Triggering music answer boxes relevant to user search queries
Inventors: Ganesh Ramanarayanan, Jun Gong, Murali Krishna Viswanathan, Daphne Dembo, Pravir K. Gupta, Tal Cohen, Lev Finkelstein, Adi Mano, Evan B. Roseman
Assignee: Google Inc.
US Patent 8,788,514
Granted July 22, 2014
Filed: October 28, 2010


Methods, systems, and apparatus, including computer programs encoded on computer storage media, for triggering music answer boxes.

In one aspect, a method includes receiving a query, obtaining a plurality of search results responsive to the query, the search results being results from a search of web resources on the Internet, and determining from the plurality of search results that the query is a music query.

Music data for a song responsive to the query is obtained, where the music data comprises a Uniform Resource Locator (URL) of song content of the song on the Internet.

A music answer box is generated for the query, where the music answer box comprises the music data and a link to the URL of the song content, and the music answer box is provided in addition to search results.

The music answerbox patent is just the tip of the iceberg.

There are a lot of other patent filings at Google involving other types of media, and entities, and specialized knowledge base and knowledge panel information.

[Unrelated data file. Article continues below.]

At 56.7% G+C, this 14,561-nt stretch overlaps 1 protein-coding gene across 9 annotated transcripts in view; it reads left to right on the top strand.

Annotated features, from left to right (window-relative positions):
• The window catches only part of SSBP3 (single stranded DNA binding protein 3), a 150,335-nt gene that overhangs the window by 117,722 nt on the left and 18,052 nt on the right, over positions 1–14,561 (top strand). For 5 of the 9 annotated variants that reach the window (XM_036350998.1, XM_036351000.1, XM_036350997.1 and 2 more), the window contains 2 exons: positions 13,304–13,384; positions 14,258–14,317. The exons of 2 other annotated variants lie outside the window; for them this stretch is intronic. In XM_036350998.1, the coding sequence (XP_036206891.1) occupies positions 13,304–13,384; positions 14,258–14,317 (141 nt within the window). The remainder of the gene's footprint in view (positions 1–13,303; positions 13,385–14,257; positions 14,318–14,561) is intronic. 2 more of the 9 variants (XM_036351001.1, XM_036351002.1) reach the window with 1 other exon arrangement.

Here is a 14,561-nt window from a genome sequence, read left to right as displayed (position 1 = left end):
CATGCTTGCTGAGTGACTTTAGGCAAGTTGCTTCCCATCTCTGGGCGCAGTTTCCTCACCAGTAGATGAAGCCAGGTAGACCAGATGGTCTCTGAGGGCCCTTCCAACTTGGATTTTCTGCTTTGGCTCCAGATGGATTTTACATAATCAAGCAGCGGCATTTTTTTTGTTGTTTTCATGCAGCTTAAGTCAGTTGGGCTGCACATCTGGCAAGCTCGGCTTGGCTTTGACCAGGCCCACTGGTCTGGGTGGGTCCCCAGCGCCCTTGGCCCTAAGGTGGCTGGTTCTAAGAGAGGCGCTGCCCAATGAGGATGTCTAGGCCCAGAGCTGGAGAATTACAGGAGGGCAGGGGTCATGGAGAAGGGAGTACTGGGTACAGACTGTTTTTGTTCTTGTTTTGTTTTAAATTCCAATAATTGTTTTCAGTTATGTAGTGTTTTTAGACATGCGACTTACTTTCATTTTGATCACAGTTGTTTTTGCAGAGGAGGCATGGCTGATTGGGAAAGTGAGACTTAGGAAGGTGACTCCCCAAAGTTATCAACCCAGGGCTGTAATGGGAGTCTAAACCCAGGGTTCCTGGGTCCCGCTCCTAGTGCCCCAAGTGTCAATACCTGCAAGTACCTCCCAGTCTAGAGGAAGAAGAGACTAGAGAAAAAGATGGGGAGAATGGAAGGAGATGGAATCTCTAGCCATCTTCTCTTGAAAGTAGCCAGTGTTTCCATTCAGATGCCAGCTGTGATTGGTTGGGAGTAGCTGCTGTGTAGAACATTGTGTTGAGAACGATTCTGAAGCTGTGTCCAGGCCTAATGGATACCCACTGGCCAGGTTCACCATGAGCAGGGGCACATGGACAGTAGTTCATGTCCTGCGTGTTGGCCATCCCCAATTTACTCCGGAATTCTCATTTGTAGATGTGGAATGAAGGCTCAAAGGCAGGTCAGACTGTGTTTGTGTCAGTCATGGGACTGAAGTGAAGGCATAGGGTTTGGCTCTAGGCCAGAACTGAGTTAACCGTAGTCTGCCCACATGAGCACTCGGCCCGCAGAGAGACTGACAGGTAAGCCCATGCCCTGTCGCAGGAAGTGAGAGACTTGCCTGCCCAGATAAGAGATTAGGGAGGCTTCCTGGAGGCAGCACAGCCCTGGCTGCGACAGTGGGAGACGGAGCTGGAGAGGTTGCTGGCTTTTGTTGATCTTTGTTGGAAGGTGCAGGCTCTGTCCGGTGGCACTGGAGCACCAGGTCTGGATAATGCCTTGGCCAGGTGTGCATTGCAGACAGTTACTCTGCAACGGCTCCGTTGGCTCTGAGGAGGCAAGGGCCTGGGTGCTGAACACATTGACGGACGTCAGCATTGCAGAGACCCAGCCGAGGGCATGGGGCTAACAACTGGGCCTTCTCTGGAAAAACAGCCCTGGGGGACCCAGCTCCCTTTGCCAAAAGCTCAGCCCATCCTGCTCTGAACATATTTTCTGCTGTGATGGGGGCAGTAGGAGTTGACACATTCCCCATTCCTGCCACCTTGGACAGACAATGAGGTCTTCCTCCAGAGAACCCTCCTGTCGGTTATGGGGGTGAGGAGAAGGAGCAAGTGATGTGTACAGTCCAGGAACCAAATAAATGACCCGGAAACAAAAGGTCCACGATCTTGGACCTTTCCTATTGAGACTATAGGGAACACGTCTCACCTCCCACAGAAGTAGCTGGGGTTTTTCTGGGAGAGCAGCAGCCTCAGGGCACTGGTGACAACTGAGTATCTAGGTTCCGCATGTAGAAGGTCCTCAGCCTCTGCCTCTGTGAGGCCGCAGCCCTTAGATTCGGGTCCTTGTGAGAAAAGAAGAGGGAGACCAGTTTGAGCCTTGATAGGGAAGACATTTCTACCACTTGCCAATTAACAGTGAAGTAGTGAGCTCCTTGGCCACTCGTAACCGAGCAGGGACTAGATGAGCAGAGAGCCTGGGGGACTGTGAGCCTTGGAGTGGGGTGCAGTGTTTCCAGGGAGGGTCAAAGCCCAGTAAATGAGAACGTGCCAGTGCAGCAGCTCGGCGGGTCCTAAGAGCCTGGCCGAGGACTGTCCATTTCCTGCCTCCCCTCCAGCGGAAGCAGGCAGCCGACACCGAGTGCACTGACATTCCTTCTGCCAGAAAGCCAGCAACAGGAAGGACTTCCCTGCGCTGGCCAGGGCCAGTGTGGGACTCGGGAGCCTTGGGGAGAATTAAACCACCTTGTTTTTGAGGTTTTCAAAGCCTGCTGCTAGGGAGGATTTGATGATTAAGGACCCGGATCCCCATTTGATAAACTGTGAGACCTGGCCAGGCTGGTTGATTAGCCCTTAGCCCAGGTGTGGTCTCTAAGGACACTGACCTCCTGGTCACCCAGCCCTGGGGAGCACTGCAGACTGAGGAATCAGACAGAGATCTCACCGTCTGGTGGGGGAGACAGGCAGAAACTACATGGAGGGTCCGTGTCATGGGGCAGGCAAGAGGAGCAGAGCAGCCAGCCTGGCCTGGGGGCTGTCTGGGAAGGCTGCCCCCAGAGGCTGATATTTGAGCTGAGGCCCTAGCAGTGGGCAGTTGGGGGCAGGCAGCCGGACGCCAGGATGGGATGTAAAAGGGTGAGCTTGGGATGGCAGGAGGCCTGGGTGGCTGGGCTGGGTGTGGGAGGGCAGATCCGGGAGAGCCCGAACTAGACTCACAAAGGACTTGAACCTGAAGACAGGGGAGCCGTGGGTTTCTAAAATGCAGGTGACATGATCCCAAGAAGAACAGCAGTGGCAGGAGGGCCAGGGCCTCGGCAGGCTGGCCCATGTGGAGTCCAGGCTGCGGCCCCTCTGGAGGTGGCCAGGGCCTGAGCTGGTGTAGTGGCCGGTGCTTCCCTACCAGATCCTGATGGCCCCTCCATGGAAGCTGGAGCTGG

We will be expecting those to appear now that we see that Google still has an interest in working with them further, like they did with showing lyrics of songs to searchers wanting to find them.


  1. Michael Romano

    May 05th, 2016 at 5:17 pm

    I realize this is an older post, but I found it searching for SEO insights.

    These rich snippets are now in wide use and they are at once helpful (to the consumer of information) and terrifying (to the author of information). They are obviously helpful because they provide immediate answers to common questions. But they are also terrifying because they are further evidence that Google is asserting even more dominance by moving from an organizer of information to a provider of information. In taking pieces from millions of websites, Google can present them nearly as if Google came up with the answer.

    Another way to put it is, “Steal a little, and they put you in jail. Steal a lot, and they make you king.” -Bob Dylan


    • Bill Slawski

      May 05th, 2016 at 5:41 pm

      Hi Michael,

      Thanks. As I noted in the post, Google has acquired licenses to display lyrics for songs, so they are paying the copyright holders of those songs before they display them – they aren’t stealing that information, they are paying for it. Google is also providing rich snippets for some results, and increasing the amount of click throughs on those results. Google has also been providing attribution on sites that provide more than just factual information in answer boxes. Google will not provide a link to a page that provides information that tells us that Abraham Lincoln was 6’3″. It’s a fact that is in the public domain. There have been studies done that show that people are clicking through on links that accompany answer boxes, so there is a benefit to providing content on your pages that might be used in an answerbox. Some answerboxes likely get more clicks than others; but it’s likely that if formatted correctly and presented right, they stand a chance of driving more traffic to a person’s site.